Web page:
power to make an experience a good or bad one for him.
  • Emotionality is tied into all of this. Quen bonds quickly with people, he bonds intensely,
    and he is incredibly empathetic. When Quen most recently stayed in my house to go to
    appointments and events, the best days he had were the days when we were doing
    something new, and as I worked to stay ahead, I trusted him as much as he trusted me.
    When this happens, his growth is exponential, and it showed every time he surprised me
    by doing so well in situations that were previously overwhelming.

“Getting in front of it” in such a complete way is taxing at first, but now it is all just muscle
memory and mindfulness. This can be applied to every single dog I’ve met, and I see too often
that pet parents do not work to actually understand what their dogs are trying to say to them.

Advocacy for Quen works on three levels: At a practical, hands-on level, I work to keep him
safe and to make sure he is always learning and improving on a daily basis. This helps build to
the next level, which is advocating for his adoption to the best home possible. Pen Pals does this
by finding the best fit for both the adopter and the adoptee, empowering the adopter with the
tools they need to make the new adoption work, and providing follow-up care, including training
consultations, to ensure continued success in the home. Additionally, this level of advocacy also
has me showing everyone Quen’s instagram account (@quenstagrams), plastering his beautiful
Glamour Shots anywhere I can, and just generally spamming everyone I know with information
about Quen.

The third and final level of advocacy for Quen is advocating for his breed in general. Richmond
is a wonderful place to have a pittie, fortunately, but that wasn’t always the case. People like me
and many up-and-coming law students will use their JDs to ensure that breed discrimination is
one day a thing of the past, to demonstrate that dogs like Quen are individuals and not just their
stocky, muscular builds, and to put predatory dog fighters behind bars. For everyone working in
animal welfare, there has at least been one Quen in their lives, and the story hasn’t always ended
well, but as the field evolves, we can prevent more and more pets from becoming sad shelter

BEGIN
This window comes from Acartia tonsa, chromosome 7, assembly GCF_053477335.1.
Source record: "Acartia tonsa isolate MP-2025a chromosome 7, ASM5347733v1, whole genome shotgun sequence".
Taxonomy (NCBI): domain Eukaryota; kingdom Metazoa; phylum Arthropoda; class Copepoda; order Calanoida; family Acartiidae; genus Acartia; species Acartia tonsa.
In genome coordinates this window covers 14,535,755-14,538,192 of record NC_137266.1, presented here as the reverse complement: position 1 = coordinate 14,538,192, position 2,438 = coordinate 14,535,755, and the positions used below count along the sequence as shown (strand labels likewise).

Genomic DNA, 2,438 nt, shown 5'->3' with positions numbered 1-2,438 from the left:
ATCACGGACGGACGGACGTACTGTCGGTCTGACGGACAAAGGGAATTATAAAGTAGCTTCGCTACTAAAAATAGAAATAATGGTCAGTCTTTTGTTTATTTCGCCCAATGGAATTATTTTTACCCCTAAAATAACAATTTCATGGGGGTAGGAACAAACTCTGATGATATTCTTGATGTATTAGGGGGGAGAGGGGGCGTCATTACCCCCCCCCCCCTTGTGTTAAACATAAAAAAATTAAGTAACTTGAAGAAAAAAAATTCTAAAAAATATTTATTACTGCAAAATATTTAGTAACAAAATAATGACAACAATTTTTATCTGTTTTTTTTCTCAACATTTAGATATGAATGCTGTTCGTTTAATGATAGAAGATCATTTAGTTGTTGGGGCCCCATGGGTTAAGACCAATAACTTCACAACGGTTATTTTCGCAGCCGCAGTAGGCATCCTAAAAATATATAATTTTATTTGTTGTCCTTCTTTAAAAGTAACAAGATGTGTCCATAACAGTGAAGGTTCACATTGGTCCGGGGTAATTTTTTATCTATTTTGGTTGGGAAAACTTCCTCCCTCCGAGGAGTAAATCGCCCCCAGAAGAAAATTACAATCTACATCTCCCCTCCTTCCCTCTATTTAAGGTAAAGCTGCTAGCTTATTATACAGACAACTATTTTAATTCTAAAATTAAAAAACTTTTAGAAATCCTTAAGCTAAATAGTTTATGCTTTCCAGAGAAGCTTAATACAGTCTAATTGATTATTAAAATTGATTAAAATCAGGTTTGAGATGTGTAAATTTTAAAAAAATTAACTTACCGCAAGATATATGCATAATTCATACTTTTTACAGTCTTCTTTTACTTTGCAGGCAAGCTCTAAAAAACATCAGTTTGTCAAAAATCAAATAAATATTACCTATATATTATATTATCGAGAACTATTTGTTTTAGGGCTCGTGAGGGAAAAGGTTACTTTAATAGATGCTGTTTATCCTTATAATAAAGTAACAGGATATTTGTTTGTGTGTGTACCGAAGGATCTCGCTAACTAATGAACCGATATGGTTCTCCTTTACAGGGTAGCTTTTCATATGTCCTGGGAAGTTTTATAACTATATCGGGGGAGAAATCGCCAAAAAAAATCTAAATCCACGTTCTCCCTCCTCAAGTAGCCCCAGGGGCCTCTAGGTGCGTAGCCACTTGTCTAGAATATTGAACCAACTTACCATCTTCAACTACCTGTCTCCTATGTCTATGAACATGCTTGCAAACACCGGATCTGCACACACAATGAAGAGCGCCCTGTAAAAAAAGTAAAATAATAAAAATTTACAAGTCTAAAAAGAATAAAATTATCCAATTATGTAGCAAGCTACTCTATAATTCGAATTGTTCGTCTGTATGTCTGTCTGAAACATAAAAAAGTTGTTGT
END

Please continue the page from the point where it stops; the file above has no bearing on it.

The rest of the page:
statistics through our advocacy efforts.


Continuing​ ​Advocacy​ ​for​ ​Quen,​ ​a​ ​Post-Script

I will end this Quen-filled essay with more Quen advocacy. Quen is currently available for
adoption through FETCH a Cure’s Pixie’s Pen Pals. Quen is the best dog of all time. He is
about three years old, neutered, up to date on vaccines, and microchipped, knows his basic and
some more complicated commands, and is Canine Good Citizen ready. He LOVES playing
fetch with his ball launcher, chewing on Nylabones, going for hikes, and snuggling while
watching Jane Austen miniseries. Quen is incredibly house-trained and has done well in his
crate for 8-9 hour periods, but also does well when left out of the crate. Quen snores. Quen
doesn’t understand personal space and will drape his entire body all over you. Quen is very treat
and praise motivated, and loves learning new things. He’s also featured in the book 101​ ​Pit
Bulls​ because he’s an incredibly photogenic local celebrity. He is beloved by veterinarians and
prison wardens. He has a range of vocalizations that sound like he’s desperately trying to speak
to you. Quen is very good about knowing and respecting the difference between his things and
your things. He’s great on-leash and even off in controlled environments, and has never tried to
jump the fence. Quen would appreciate if no one ever made him swim again, thank you very
much, but will accept his fate in the bathtub from time to time. Quen loves to play in the snow.
He will also indulge in his foster mom’s silliest costumes and outfits for the sake of his social
media presence. Quen comes with a lot of support from the people whose lives he’s touched,
and this includes support for his future adopter.

Quen is looking for a home with high-school aged children or older, and needs a home without
kitties or other small animals on the loose. Quen has, however, come face to face with turkeys
and smartly backed down–he’s also lived next to chickens without any issues. Quen likes dogs
on a case-by-case basis, and if you have a calmer, older dog who is Quen’s size or smaller and
likes to play, that would be a dream sibling for him. Bully lovers with some previous dog
ownership experience preferred, if only so you can appreciate exactly how he’s the most
handsome, smartest pit bull in the world. Quen may be a good candidate as a PTSD dog.
Contact to set up a meeting with Quen and his inmate trainers.

(In the meantime, my guest room is always there for Quen whenever he needs it.)


Comments are closed